If you can imagine a creature that's a cross between a donkey and a zebra that walks like a giraffe, then you've got a pretty good mental picture of the okapi (Okapia johnstoni). The strange-looking animal, which is about 8 feet (2.5 meters) long and stands about 5 feet (1.5 meters) tall from hoof to shoulder, lives in the dense tropical rain forests of northeastern Democratic Republic of the Congo. Its bizarre coloration — it has a brown body and legs and hindquarters covered with an array of horizontal black-and-white stripes — enables it to disappear into its usual backdrop of dense vegetation and lighter-colored rotting leaves on the forest floor.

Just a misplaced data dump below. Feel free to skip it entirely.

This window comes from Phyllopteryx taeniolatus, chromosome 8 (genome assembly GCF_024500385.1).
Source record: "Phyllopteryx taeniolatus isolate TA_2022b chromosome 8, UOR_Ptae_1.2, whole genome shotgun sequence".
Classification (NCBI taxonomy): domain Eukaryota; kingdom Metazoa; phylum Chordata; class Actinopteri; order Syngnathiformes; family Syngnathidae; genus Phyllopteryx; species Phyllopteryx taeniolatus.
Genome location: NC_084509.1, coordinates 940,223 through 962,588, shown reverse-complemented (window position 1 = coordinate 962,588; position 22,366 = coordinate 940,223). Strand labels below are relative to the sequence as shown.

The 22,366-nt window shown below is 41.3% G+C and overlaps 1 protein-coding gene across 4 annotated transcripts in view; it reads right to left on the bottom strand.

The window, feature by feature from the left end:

The okapi mimics a giraffe's rolling gait by stepping with the front and hind legs on the same side of the body, instead of using the legs from the opposite sides, as other grazing animals tend to do. It also has a long, black tongue, which it uses for plucking buds, leaves and branches from trees and shrubs [source: Animal Diversity Web]. Sadly, this exotic creature may be in danger of disappearing, with a mere 20,000 existing in the wild [source: Okapiconsevation.org].